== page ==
Filipino expats stand out whether we like it or not. We don't look like the general population, unless we seek sanctuary in Little Manila, Chinatown or some such cultural enclaves. We don't sound "normal" to the ears, normal being defined as whatever the natives are used to hearing.
It takes some effort to twang the Filipino accent enough to be understood and deemed acceptable in the U.S. Some of us who arrived here as children make the transition more naturally, although not without some initial taunting from playmates. Some of us slip back into short 'a's when we let our guard down. Some, particularly in our parents' generation, never quite make the transition.
For the first six months or so after my arrival in 1985, I resisted twanging like the natives. It just struck me as pretentious, and I resented having to change who I was just to fit in. What was this, junior high? Eventually I gave in. I got tired of being quizzed on where I was from and being asked to repeat myself. Life seemed simpler if I could have a regular conversation that focused on what, not how I said things.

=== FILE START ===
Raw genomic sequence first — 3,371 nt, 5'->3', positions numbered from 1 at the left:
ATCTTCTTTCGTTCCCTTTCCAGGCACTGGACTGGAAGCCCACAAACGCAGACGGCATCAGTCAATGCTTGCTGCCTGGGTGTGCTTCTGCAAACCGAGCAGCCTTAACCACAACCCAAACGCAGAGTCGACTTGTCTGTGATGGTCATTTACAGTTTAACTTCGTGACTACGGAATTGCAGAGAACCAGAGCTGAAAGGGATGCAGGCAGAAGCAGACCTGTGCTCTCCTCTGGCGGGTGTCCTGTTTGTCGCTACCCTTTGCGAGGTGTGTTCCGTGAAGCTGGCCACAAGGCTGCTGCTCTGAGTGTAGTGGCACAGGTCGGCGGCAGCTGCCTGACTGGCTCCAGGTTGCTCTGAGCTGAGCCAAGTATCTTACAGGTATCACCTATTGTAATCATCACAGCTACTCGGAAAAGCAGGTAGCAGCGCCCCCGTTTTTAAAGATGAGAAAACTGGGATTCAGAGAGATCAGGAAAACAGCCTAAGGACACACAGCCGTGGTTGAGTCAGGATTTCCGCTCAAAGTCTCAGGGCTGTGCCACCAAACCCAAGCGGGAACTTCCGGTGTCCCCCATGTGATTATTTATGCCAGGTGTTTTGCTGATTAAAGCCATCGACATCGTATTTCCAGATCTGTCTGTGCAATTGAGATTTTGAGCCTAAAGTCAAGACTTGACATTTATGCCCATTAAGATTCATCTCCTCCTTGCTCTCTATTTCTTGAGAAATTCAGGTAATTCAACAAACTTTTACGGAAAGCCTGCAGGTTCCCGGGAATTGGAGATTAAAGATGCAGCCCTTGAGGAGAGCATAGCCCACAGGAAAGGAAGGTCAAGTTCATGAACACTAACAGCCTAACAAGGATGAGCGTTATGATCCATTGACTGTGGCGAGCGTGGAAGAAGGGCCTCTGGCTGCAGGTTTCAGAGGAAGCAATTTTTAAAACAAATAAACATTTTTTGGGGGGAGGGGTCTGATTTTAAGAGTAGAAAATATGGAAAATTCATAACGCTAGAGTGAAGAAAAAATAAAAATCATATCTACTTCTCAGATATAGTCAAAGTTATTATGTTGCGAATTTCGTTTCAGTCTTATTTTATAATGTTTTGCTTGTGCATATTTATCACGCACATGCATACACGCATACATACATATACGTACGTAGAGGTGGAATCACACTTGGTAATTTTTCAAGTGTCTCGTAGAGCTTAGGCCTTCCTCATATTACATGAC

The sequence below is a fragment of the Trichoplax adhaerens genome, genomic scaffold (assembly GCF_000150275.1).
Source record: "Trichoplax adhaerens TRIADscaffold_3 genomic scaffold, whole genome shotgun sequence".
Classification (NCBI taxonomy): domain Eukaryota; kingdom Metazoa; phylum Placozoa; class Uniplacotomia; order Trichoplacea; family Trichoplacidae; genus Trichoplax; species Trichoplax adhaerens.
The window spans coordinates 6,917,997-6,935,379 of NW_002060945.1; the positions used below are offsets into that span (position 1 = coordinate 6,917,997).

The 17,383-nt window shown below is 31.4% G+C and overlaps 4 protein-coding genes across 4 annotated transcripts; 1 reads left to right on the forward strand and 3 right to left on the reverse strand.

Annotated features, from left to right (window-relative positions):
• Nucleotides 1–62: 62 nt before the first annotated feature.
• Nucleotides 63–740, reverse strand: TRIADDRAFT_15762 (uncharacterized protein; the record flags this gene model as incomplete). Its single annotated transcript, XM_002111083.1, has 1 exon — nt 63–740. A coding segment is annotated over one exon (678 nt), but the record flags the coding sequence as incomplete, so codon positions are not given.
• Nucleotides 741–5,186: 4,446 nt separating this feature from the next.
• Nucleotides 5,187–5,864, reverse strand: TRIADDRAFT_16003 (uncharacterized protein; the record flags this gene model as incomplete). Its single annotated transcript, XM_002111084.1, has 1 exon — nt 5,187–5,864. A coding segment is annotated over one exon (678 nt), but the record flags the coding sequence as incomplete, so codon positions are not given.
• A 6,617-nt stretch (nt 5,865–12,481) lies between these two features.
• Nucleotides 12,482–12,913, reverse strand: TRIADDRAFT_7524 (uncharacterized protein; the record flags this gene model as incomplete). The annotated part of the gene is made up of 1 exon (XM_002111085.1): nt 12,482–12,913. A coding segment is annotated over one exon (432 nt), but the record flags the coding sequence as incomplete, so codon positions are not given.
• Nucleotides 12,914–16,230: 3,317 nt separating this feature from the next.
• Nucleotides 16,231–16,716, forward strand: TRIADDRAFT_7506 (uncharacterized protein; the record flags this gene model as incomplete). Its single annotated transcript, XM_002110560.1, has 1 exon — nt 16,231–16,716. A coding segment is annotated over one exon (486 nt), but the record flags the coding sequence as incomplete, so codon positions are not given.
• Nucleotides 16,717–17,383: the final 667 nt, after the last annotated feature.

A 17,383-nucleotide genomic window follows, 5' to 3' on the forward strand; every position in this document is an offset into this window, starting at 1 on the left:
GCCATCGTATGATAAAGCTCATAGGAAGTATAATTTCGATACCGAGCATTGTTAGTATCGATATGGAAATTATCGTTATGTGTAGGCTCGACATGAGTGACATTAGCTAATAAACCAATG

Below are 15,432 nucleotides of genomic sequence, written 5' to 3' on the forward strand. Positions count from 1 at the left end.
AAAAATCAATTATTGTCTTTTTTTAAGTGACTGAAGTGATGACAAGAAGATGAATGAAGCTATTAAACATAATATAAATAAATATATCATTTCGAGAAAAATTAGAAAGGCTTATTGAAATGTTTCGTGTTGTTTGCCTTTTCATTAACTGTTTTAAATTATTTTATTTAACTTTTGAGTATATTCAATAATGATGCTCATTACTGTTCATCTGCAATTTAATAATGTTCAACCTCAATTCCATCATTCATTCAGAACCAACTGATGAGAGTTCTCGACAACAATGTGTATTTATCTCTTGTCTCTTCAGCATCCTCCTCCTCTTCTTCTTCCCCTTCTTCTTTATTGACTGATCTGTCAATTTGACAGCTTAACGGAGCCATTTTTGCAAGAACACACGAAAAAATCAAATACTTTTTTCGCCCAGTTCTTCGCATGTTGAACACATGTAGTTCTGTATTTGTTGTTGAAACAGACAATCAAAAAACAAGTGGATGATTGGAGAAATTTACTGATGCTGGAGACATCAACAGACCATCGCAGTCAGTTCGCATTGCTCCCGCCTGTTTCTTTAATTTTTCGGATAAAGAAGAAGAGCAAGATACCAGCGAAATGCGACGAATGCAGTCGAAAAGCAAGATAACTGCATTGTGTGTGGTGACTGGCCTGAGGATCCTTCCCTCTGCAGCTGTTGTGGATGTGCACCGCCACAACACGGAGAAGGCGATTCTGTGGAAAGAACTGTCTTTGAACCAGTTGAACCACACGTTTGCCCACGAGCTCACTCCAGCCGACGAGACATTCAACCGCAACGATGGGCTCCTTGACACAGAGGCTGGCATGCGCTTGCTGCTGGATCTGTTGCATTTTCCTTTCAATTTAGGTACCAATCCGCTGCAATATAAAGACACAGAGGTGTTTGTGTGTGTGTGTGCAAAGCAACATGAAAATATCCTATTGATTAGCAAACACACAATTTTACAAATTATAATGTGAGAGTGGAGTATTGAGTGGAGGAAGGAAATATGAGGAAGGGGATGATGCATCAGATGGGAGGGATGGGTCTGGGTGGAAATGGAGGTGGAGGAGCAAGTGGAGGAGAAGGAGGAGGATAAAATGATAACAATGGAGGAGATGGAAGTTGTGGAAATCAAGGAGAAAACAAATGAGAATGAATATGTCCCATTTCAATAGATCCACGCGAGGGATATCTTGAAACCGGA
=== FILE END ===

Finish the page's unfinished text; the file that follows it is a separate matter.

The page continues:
I don't know the young man in the following video, but it captures in a humorous way what we expats experience when we transplant or get transplanted abroad. He's from Canada. Apart from the late Peter Jennings' classic way of pronouncing "about" as "aboot," I can't tell a Canadian and an American apart.
If the video doesn't play, here's the link: The Filipino accent
Have you had to change something about yourself to fit into your environment?